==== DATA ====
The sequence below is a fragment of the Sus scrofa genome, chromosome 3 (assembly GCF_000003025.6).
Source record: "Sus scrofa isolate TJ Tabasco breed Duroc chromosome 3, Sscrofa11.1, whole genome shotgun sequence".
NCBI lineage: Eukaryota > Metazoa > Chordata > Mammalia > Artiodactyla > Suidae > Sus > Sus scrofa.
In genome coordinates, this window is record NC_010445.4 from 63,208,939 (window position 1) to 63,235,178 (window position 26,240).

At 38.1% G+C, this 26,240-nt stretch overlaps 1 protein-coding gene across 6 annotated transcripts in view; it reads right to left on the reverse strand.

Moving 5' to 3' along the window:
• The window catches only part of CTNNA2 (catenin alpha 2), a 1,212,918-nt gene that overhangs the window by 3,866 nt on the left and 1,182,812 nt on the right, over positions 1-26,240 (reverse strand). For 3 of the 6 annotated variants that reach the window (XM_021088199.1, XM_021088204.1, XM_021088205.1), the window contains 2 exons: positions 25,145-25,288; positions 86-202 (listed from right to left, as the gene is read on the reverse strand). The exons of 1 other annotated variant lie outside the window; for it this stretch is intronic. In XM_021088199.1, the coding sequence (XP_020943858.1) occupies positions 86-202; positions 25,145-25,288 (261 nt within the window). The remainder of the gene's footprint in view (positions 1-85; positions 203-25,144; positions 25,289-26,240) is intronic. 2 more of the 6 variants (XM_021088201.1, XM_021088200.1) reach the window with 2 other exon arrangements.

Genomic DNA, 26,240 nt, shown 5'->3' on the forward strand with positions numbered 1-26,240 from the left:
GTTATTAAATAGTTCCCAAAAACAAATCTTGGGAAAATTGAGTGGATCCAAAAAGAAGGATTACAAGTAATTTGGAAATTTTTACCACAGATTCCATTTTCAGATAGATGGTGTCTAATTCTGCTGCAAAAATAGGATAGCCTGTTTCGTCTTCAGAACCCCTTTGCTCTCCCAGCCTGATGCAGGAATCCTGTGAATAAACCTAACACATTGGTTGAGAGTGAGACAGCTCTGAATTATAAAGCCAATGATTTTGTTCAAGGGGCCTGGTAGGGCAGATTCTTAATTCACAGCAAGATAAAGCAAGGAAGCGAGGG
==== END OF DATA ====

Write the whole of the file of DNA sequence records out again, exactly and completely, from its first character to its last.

The sequence below is a fragment of the Sus scrofa genome, chromosome 3 (assembly GCF_000003025.6).
Source record: "Sus scrofa isolate TJ Tabasco breed Duroc chromosome 3, Sscrofa11.1, whole genome shotgun sequence".
NCBI lineage: Eukaryota > Metazoa > Chordata > Mammalia > Artiodactyla > Suidae > Sus > Sus scrofa.
In genome coordinates, this window is record NC_010445.4 from 63,208,939 (window position 1) to 63,235,178 (window position 26,240).

At 38.1% G+C, this 26,240-nt stretch overlaps 1 protein-coding gene across 6 annotated transcripts in view; it reads right to left on the reverse strand.

Moving 5' to 3' along the window:
• The window catches only part of CTNNA2 (catenin alpha 2), a 1,212,918-nt gene that overhangs the window by 3,866 nt on the left and 1,182,812 nt on the right, over positions 1-26,240 (reverse strand). For 3 of the 6 annotated variants that reach the window (XM_021088199.1, XM_021088204.1, XM_021088205.1), the window contains 2 exons: positions 25,145-25,288; positions 86-202 (listed from right to left, as the gene is read on the reverse strand). The exons of 1 other annotated variant lie outside the window; for it this stretch is intronic. In XM_021088199.1, the coding sequence (XP_020943858.1) occupies positions 86-202; positions 25,145-25,288 (261 nt within the window). The remainder of the gene's footprint in view (positions 1-85; positions 203-25,144; positions 25,289-26,240) is intronic. 2 more of the 6 variants (XM_021088201.1, XM_021088200.1) reach the window with 2 other exon arrangements.

Genomic DNA, 26,240 nt, shown 5'->3' on the forward strand with positions numbered 1-26,240 from the left:
GTTATTAAATAGTTCCCAAAAACAAATCTTGGGAAAATTGAGTGGATCCAAAAAGAAGGATTACAAGTAATTTGGAAATTTTTACCACAGATTCCATTTTCAGATAGATGGTGTCTAATTCTGCTGCAAAAATAGGATAGCCTGTTTCGTCTTCAGAACCCCTTTGCTCTCCCAGCCTGATGCAGGAATCCTGTGAATAAACCTAACACATTGGTTGAGAGTGAGACAGCTCTGAATTATAAAGCCAATGATTTTGTTCAAGGGGCCTGGTAGGGCAGATTCTTAATTCACAGCAAGATAAAGCAAGGAAGCGAGGG